You swim, bike, and run in that order to complete a sprint triathlon. The Iron-distance triathlon, however, is something very different from the simplicity of those words. On May 21, Fort Worth will host the first of three annual Iron-distance triathlons, Tri Fort Worth, encompassing a 2.4-mile swim, a 112-mile bike ride, and a 26.2-mile run. A half-distance triathlon is also available, covering a relatively scant 70.3 miles.
The full-distance event starts Sunday morning at 6:45 with a dip in Marine Creek Lake. Competitors will have 140 minutes to complete the swim from the time the last swimmer enters the water. In tri-world, the swim is considered the most dangerous portion. Envision lots of competitors entering the water at once for the most overtly aggressive session of adult swim you may ever witness.
The bike ride begins on the lake’s east side, where the athletes follow Ten-Mile Bridge northwest to Texas Highway 199 and start their journey toward Chico, just northeast of Lake Bridgeport. Then the riders turn about face, heading down Highway 114 to link up with U.S. Route 287, and finishing at General Worth Square across from the Fort Worth Convention Center. Athletes have until 5:30 p.m. to spin across the second finish line.
The marathon portion of Tri Fort Worth goes through the Fort Worth Water Gardens, turning west on West Lancaster Avenue before heading into the trails system at Trinity Park. The course’s farthest point reaches Rockwood Park in River Oaks, ending downtown. Full-distance competitors must run the loop twice. The triathletes have until midnight to complete their run, leaving competitors with 17 hours to cover 140.6 miles.
As Tri Fort Worth’s corporate competitor, The Ironman is the trademarked event for which this distance is associated. Owned by the World Triathlon Corporation (WTC), The Ironman brand was once owned by the Hawaii Triathlon Corporation but was purchased in 1990 for about $3 million. Today, the WTC is valued at close to a billion dollars. WTC considered bringing the event to Fort Worth but eventually decided to return to the Woodlands outside of Houston.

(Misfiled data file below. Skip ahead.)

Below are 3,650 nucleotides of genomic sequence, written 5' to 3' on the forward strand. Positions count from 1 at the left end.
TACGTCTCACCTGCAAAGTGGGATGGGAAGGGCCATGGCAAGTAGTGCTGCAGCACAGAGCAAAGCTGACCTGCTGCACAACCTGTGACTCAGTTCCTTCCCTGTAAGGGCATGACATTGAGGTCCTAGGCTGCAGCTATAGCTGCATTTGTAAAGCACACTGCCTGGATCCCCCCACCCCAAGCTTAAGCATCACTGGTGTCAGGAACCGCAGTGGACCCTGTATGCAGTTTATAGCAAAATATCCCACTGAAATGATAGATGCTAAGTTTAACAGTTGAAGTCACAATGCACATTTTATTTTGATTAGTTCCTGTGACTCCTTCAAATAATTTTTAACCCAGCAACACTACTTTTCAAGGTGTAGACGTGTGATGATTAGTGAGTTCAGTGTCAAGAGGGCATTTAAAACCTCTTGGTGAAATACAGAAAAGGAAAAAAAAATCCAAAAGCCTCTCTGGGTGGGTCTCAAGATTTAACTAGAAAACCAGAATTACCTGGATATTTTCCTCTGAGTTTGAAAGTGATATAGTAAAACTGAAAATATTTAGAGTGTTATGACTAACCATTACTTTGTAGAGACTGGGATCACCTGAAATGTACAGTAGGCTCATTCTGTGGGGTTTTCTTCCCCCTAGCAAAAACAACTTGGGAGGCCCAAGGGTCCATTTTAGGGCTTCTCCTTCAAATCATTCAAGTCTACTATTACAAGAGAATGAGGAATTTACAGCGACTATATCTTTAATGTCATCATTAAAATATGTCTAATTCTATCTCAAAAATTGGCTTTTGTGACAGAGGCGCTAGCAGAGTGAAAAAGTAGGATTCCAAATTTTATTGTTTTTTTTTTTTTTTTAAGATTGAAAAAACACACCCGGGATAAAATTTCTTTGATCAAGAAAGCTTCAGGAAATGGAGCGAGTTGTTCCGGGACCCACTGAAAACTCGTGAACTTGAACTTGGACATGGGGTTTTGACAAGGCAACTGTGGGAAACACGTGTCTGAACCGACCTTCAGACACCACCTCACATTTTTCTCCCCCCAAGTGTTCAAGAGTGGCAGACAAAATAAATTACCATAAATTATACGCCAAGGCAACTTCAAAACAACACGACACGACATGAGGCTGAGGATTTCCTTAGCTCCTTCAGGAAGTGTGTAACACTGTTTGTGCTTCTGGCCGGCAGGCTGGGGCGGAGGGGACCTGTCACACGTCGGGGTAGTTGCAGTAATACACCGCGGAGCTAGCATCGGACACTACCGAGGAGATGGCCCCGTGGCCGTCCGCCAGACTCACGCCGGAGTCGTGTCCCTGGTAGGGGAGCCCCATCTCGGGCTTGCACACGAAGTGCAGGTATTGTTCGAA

The Fort Worth Convention and Visitors Bureau, along with race organizer and Fort Worth fitness center Trident Sports, feels up to the challenge of hosting Tri Fort Worth with a small-town feel at a lower price point. Tri Fort Worth is run just as a WTC race would be, but registration for the full distance rings in at $485 while the WTC charges $785. That’s quite a chunk of change if your idea of endurance competition is a 5K with bottomless mimosas at the finish line. Most Iron competitors don’t blink at the entrance fees when they consider the time, money, sweat, and medical bills they invest into one of these daunting races.
A wetsuit is a necessity, less for comfort and more for buoyancy: $200. Modest swim goggles and a skullcap: $50. Tri-suit for the bike: $250. Triathlon style bike: from $1,000 all the way to “How much ya got?” Quality running shoes: $100-$200. For these base necessities and registration fees, a new competitor will spend $2,000. Aspiring triathletes likely need access to commercial gyms for pool access and cross-training, not to mention gifts for children and spouses they’ll evade during weekend training sessions. Iron-distance racing might come with a hefty price tag and a few bloody toes, but who can put a price on lifelong bragging rights?